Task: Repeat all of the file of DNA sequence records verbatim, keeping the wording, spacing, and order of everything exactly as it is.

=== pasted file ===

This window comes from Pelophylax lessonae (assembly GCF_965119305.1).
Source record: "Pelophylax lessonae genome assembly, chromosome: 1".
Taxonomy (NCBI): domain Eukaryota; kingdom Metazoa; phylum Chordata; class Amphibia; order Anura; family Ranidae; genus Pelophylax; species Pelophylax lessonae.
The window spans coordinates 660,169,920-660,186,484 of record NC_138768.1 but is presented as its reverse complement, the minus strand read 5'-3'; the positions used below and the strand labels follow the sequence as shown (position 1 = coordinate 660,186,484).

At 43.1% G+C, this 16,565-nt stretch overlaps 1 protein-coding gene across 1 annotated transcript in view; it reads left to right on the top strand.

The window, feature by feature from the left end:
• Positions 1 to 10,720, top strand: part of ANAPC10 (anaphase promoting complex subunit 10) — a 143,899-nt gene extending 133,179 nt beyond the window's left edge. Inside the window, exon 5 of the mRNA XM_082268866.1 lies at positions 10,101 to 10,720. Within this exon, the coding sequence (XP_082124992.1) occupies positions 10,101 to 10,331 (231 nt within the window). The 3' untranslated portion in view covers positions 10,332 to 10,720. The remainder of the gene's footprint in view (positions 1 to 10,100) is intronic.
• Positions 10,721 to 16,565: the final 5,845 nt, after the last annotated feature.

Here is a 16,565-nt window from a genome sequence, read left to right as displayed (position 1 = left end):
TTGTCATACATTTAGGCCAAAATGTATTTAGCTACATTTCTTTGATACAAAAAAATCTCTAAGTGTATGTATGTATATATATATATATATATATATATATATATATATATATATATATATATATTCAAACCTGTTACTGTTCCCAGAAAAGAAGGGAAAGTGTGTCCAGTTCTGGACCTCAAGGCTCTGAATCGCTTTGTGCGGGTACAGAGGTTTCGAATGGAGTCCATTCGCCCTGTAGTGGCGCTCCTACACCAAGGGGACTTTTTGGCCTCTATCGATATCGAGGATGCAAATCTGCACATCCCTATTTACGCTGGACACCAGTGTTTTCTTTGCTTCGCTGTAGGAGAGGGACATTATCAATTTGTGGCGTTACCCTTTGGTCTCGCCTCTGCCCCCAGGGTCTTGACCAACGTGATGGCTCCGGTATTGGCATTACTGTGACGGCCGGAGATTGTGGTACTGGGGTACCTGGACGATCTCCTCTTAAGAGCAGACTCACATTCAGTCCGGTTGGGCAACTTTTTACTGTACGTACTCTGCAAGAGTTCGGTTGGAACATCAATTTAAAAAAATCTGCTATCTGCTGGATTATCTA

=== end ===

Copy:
This window comes from Pelophylax lessonae (assembly GCF_965119305.1).
Source record: "Pelophylax lessonae genome assembly, chromosome: 1".
Taxonomy (NCBI): domain Eukaryota; kingdom Metazoa; phylum Chordata; class Amphibia; order Anura; family Ranidae; genus Pelophylax; species Pelophylax lessonae.
The window spans coordinates 660,169,920-660,186,484 of record NC_138768.1 but is presented as its reverse complement, the minus strand read 5'-3'; the positions used below and the strand labels follow the sequence as shown (position 1 = coordinate 660,186,484).

At 43.1% G+C, this 16,565-nt stretch overlaps 1 protein-coding gene across 1 annotated transcript in view; it reads left to right on the top strand.

The window, feature by feature from the left end:
• Positions 1 to 10,720, top strand: part of ANAPC10 (anaphase promoting complex subunit 10) — a 143,899-nt gene extending 133,179 nt beyond the window's left edge. Inside the window, exon 5 of the mRNA XM_082268866.1 lies at positions 10,101 to 10,720. Within this exon, the coding sequence (XP_082124992.1) occupies positions 10,101 to 10,331 (231 nt within the window). The 3' untranslated portion in view covers positions 10,332 to 10,720. The remainder of the gene's footprint in view (positions 1 to 10,100) is intronic.
• Positions 10,721 to 16,565: the final 5,845 nt, after the last annotated feature.

Here is a 16,565-nt window from a genome sequence, read left to right as displayed (position 1 = left end):
TTGTCATACATTTAGGCCAAAATGTATTTAGCTACATTTCTTTGATACAAAAAAATCTCTAAGTGTATGTATGTATATATATATATATATATATATATATATATATATATATATATATATATATTCAAACCTGTTACTGTTCCCAGAAAAGAAGGGAAAGTGTGTCCAGTTCTGGACCTCAAGGCTCTGAATCGCTTTGTGCGGGTACAGAGGTTTCGAATGGAGTCCATTCGCCCTGTAGTGGCGCTCCTACACCAAGGGGACTTTTTGGCCTCTATCGATATCGAGGATGCAAATCTGCACATCCCTATTTACGCTGGACACCAGTGTTTTCTTTGCTTCGCTGTAGGAGAGGGACATTATCAATTTGTGGCGTTACCCTTTGGTCTCGCCTCTGCCCCCAGGGTCTTGACCAACGTGATGGCTCCGGTATTGGCATTACTGTGACGGCCGGAGATTGTGGTACTGGGGTACCTGGACGATCTCCTCTTAAGAGCAGACTCACATTCAGTCCGGTTGGGCAACTTTTTACTGTACGTACTCTGCAAGAGTTCGGTTGGAACATCAATTTAAAAAAATCTGCTATCTGCTGGATTATCTA